Until the science can relate the result of drug testing to the relevant time of driving and set specific limits to acceptable levels of drugs or combinations of drugs and alcohol in the body as an index of impairment, then invasive, mandatory drug testing is not justified, nor is this crime of refusal to submit to such testing justified, and those parts of Bill C-16 should not become law.

    Finally, in any event, the BCCLA recommends that legislation mandating the testing of bodily fluids under the current or any future Criminal Code provisions require the destruction of those samples after the resolution of any proceedings arising and also that the retention of those samples after proceedings are complete constitute an offence.

    Thank you.

¿  +-(0925)  

+-

    The Chair: Thank you, Mr. Cohen.

    From the Canadian Centre on Substance Abuse, we have Ms. Begin.

+-

    Ms. Patricia Begin (Director, Research and Policy, Canadian Centre on Substance Abuse): Mr. Chairman and committee members, the Canadian Centre on Substance Abuse appreciates the opportunity to meet with you today to share our views on the issue of drugs and driving in Canada as you consider Bill C-16.

    With me is Dr. John Weekes, a senior researcher with CCSA, who has recently been investigating the area of drugs and driving.

    As you may know, CCSA is Canada's national non-governmental organization, formed in 1988 by an act of Parliament, to address research and policy on substance use and abuse in Canada. Accordingly, the issue of drugs and driving is of great interest to our organization, and we believe we are well positioned to contribute meaningfully to the discussion.

    In general, CCSA supports the proposed legislation, particularly with respect to the requirement for drivers who are suspected of driving under the influence of drugs other than alcohol to provide a body fluid sample for analysis. However, there are a number of important considerations regarding the bill that we would like to bring to the committee's attention.

    My colleagues and I at CCSA believe drugs and driving is an area of serious concern in Canada and elsewhere. As a matter of fact, we included the theme as one of six key priorities facing Canadians in our recent publication, entitled Substance Abuse in Canada: Current Challenges and Choices. I've left copies of that report with the clerk. The chapter on drugs and driving in Substance Abuse in Canada provides a high-level overview of this topic and identifies key points for consideration in the development of public policy around drugs and driving.

    Studies conducted both in Canada and elsewhere confirm that drugs are implicated in a significant number of crashes involving fatally and seriously injured drivers. However, what we do know is minimal. As such, there is a dire need for credible scientific research to shed light on the true nature and magnitude of the problem of drugs and driving in Canada.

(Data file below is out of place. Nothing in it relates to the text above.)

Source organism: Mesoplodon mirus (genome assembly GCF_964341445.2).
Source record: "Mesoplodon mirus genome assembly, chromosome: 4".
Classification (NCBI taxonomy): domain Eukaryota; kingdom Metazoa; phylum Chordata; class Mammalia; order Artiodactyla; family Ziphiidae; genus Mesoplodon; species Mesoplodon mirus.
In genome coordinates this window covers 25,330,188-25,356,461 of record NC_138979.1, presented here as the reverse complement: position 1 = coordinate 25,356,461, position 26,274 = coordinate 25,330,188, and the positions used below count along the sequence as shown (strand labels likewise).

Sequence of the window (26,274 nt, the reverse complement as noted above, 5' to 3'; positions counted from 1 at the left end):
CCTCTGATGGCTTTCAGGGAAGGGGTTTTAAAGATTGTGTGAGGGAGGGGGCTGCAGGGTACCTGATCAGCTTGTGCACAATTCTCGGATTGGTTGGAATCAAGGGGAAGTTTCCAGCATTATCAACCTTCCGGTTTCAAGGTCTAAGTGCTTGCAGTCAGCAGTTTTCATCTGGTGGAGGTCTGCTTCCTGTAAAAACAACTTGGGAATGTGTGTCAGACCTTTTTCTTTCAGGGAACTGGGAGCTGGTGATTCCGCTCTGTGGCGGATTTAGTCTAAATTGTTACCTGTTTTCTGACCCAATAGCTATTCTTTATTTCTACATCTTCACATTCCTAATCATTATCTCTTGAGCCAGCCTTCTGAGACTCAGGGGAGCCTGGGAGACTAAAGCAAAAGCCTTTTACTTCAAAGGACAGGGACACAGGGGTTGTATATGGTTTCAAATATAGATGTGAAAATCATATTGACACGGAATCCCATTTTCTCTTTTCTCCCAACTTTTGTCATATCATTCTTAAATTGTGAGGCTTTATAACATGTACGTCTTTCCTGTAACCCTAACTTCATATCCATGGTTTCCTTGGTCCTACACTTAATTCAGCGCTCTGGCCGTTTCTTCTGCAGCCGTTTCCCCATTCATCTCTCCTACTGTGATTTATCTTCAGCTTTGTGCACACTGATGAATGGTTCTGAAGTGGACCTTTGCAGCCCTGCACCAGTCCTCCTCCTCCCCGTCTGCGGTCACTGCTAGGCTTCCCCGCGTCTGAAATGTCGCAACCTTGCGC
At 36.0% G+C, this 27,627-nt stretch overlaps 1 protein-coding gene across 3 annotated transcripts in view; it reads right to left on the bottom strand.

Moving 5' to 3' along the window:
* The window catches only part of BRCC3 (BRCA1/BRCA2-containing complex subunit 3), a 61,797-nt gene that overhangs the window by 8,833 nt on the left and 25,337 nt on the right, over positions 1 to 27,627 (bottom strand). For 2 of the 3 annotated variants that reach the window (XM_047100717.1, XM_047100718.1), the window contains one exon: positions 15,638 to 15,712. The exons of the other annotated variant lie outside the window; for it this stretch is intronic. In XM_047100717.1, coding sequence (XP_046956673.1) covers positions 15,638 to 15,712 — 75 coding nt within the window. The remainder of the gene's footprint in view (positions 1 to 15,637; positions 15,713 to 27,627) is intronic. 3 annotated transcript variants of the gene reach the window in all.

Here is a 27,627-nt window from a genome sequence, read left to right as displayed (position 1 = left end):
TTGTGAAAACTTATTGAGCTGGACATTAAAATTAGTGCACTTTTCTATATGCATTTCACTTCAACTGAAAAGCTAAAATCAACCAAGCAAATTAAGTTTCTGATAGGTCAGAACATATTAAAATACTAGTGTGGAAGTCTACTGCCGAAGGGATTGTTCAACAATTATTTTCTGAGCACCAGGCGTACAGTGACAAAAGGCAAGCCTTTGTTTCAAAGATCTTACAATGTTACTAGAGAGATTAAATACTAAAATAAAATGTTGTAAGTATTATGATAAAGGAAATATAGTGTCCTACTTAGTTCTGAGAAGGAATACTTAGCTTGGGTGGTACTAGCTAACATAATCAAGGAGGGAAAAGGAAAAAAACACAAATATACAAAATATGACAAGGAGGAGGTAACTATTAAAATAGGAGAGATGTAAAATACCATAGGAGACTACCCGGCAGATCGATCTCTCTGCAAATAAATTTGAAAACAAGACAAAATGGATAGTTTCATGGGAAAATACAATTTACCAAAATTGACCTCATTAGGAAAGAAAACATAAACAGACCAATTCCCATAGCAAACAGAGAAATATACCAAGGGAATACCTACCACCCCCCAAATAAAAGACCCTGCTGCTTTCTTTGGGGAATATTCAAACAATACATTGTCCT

The 2002 Road Safety Monitor, published by the Traffic Injury Research Foundation, indicated that almost 18% of drivers reported taking either illegal drugs, prescription drugs, or over-the-counter medications within two hours of driving, within a 12-month period. The same study revealed that almost 4 million Canadians admitted to driving after taking a drug that could impair their ability to drive safely. Young males were the most likely to drive after using marijuana and other illegal drugs. TIRF's Road Safety Monitor also demonstrated that Canadians rank drugs and driving a close second behind the issue of drinking and driving as important road safety concerns.

    Indeed, Canadians rate driving under the influence of illegal drugs a serious problem. However, as the committee is no doubt aware, prescription drugs and a wide variety of over-the-counter medicinal preparations have the potential to impair attention, judgment, coordination, and reaction time and can seriously compromise an individual's ability to drive safely.

    Whereas mechanical devices exist to easily and accurately detect the presence and quantity of alcohol through breath analysis, no such device exists for other drugs. Moreover, unlike alcohol, where agreed-upon levels of blood alcohol content consistent with impairment exist, simply identifying that a drug is present, regardless of whether the drug is legal or illegal, does not necessarily mean that consumption occurred recently, nor does it mean that the person's ability to drive was impaired at the time the sample was taken. Research and development work should continue to develop comparable devices to detect the presence and quantity of popular drugs of abuse.

    CCSA is an evidence-driven organization. Not surprisingly, then, we would argue strongly that legislation and the development of public policy must be driven by convincing, high-quality scientific evidence. From our perspective, much additional research is needed to explore patterns of drug-impaired driving among various sub-populations of users. Clearly, as various researchers and organizations have pointed out, the situation, context, and circumstances around drug-impaired driving are both quantitatively and qualitatively different from alcohol-impaired driving, and few direct comparisons can be made. Indeed, fewer Canadians use all classes of drugs combined, compared with alcohol.